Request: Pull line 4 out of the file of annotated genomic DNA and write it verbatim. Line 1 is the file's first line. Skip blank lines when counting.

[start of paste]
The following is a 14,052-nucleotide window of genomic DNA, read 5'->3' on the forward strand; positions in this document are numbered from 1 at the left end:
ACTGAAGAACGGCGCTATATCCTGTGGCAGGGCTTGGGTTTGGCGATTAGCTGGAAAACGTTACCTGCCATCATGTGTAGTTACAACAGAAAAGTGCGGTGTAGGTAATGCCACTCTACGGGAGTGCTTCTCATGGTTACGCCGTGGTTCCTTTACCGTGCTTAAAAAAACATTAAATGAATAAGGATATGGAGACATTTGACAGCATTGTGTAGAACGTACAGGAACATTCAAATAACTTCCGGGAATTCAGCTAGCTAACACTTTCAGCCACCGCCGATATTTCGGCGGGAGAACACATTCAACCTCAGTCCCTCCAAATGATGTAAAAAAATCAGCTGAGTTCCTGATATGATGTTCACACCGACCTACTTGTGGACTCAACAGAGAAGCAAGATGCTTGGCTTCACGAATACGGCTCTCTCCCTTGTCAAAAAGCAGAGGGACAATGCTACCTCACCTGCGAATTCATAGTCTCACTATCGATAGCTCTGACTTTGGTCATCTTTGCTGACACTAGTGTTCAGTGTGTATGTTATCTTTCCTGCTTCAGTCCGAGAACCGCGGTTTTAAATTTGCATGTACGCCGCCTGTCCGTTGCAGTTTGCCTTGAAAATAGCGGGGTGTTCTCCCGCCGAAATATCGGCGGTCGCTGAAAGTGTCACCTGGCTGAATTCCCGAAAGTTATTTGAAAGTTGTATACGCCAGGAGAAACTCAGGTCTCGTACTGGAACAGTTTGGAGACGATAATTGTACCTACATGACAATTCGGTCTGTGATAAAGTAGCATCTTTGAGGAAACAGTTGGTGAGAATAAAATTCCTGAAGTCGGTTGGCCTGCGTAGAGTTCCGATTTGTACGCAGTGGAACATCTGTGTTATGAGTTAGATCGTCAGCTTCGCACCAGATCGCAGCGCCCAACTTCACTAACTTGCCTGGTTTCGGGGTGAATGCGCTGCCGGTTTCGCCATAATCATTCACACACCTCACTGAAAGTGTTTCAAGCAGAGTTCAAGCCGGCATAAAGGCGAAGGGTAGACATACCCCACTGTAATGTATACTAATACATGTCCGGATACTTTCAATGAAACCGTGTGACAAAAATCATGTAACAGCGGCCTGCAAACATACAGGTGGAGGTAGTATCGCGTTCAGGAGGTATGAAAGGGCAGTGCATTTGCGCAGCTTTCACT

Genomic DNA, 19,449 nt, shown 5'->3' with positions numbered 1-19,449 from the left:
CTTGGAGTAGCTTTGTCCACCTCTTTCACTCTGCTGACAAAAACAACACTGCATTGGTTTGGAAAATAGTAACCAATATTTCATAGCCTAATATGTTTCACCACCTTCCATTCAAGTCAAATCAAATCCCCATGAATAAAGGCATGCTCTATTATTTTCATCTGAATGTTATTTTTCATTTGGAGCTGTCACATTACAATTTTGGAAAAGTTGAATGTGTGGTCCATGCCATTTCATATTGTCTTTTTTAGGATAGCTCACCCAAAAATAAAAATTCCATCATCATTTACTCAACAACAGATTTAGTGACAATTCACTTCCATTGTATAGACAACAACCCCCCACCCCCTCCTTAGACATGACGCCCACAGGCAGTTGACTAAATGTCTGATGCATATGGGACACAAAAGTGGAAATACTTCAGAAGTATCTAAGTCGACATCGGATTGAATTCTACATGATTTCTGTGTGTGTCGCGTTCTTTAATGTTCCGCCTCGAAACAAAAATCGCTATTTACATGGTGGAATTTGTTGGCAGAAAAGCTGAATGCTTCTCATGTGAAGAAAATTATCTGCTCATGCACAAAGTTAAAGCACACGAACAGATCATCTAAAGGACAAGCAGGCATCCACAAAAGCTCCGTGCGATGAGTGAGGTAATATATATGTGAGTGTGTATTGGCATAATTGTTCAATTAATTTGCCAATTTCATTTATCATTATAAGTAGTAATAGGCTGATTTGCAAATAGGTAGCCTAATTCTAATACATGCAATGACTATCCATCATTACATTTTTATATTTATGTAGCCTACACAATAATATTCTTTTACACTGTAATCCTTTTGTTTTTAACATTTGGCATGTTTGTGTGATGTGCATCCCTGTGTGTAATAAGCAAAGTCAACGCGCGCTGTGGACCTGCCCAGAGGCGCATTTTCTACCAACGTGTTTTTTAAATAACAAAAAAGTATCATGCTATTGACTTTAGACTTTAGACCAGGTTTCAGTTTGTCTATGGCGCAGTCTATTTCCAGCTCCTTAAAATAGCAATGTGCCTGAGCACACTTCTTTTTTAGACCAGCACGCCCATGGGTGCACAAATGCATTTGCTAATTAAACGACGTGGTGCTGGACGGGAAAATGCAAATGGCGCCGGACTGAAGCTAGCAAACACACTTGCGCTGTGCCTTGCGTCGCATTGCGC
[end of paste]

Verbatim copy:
CTTGGAGTAGCTTTGTCCACCTCTTTCACTCTGCTGACAAAAACAACACTGCATTGGTTTGGAAAATAGTAACCAATATTTCATAGCCTAATATGTTTCACCACCTTCCATTCAAGTCAAATCAAATCCCCATGAATAAAGGCATGCTCTATTATTTTCATCTGAATGTTATTTTTCATTTGGAGCTGTCACATTACAATTTTGGAAAAGTTGAATGTGTGGTCCATGCCATTTCATATTGTCTTTTTTAGGATAGCTCACCCAAAAATAAAAATTCCATCATCATTTACTCAACAACAGATTTAGTGACAATTCACTTCCATTGTATAGACAACAACCCCCCACCCCCTCCTTAGACATGACGCCCACAGGCAGTTGACTAAATGTCTGATGCATATGGGACACAAAAGTGGAAATACTTCAGAAGTATCTAAGTCGACATCGGATTGAATTCTACATGATTTCTGTGTGTGTCGCGTTCTTTAATGTTCCGCCTCGAAACAAAAATCGCTATTTACATGGTGGAATTTGTTGGCAGAAAAGCTGAATGCTTCTCATGTGAAGAAAATTATCTGCTCATGCACAAAGTTAAAGCACACGAACAGATCATCTAAAGGACAAGCAGGCATCCACAAAAGCTCCGTGCGATGAGTGAGGTAATATATATGTGAGTGTGTATTGGCATAATTGTTCAATTAATTTGCCAATTTCATTTATCATTATAAGTAGTAATAGGCTGATTTGCAAATAGGTAGCCTAATTCTAATACATGCAATGACTATCCATCATTACATTTTTATATTTATGTAGCCTACACAATAATATTCTTTTACACTGTAATCCTTTTGTTTTTAACATTTGGCATGTTTGTGTGATGTGCATCCCTGTGTGTAATAAGCAAAGTCAACGCGCGCTGTGGACCTGCCCAGAGGCGCATTTTCTACCAACGTGTTTTTTAAATAACAAAAAAGTATCATGCTATTGACTTTAGACTTTAGACCAGGTTTCAGTTTGTCTATGGCGCAGTCTATTTCCAGCTCCTTAAAATAGCAATGTGCCTGAGCACACTTCTTTTTTAGACCAGCACGCCCATGGGTGCACAAATGCATTTGCTAATTAAACGACGTGGTGCTGGACGGGAAAATGCAAATGGCGCCGGACTGAAGCTAGCAAACACACTTGCGCTGTGCCTTGCGTCGCATTGCGC